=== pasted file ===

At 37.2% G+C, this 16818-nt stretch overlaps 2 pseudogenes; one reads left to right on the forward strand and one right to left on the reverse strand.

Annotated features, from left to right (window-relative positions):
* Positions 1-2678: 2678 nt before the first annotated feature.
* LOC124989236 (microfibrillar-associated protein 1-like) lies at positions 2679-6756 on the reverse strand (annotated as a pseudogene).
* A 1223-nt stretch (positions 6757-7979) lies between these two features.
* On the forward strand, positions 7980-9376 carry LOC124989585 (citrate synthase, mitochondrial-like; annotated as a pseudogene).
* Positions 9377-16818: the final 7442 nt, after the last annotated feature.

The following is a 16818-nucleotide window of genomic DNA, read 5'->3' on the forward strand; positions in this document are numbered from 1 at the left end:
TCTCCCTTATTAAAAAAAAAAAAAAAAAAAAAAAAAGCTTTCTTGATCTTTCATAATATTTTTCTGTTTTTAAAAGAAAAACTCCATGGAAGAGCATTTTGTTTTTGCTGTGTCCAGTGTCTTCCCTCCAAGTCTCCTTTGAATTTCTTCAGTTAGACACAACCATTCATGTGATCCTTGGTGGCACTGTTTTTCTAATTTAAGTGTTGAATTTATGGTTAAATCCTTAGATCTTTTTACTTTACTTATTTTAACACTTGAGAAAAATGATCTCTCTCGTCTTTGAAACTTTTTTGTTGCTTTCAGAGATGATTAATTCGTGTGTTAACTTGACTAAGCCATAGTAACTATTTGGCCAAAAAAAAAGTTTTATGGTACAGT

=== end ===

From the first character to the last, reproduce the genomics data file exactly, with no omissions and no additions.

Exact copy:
At 37.2% G+C, this 16818-nt stretch overlaps 2 pseudogenes; one reads left to right on the forward strand and one right to left on the reverse strand.

Annotated features, from left to right (window-relative positions):
* Positions 1-2678: 2678 nt before the first annotated feature.
* LOC124989236 (microfibrillar-associated protein 1-like) lies at positions 2679-6756 on the reverse strand (annotated as a pseudogene).
* A 1223-nt stretch (positions 6757-7979) lies between these two features.
* On the forward strand, positions 7980-9376 carry LOC124989585 (citrate synthase, mitochondrial-like; annotated as a pseudogene).
* Positions 9377-16818: the final 7442 nt, after the last annotated feature.

The following is a 16818-nucleotide window of genomic DNA, read 5'->3' on the forward strand; positions in this document are numbered from 1 at the left end:
TCTCCCTTATTAAAAAAAAAAAAAAAAAAAAAAAAAGCTTTCTTGATCTTTCATAATATTTTTCTGTTTTTAAAAGAAAAACTCCATGGAAGAGCATTTTGTTTTTGCTGTGTCCAGTGTCTTCCCTCCAAGTCTCCTTTGAATTTCTTCAGTTAGACACAACCATTCATGTGATCCTTGGTGGCACTGTTTTTCTAATTTAAGTGTTGAATTTATGGTTAAATCCTTAGATCTTTTTACTTTACTTATTTTAACACTTGAGAAAAATGATCTCTCTCGTCTTTGAAACTTTTTTGTTGCTTTCAGAGATGATTAATTCGTGTGTTAACTTGACTAAGCCATAGTAACTATTTGGCCAAAAAAAAAGTTTTATGGTACAGT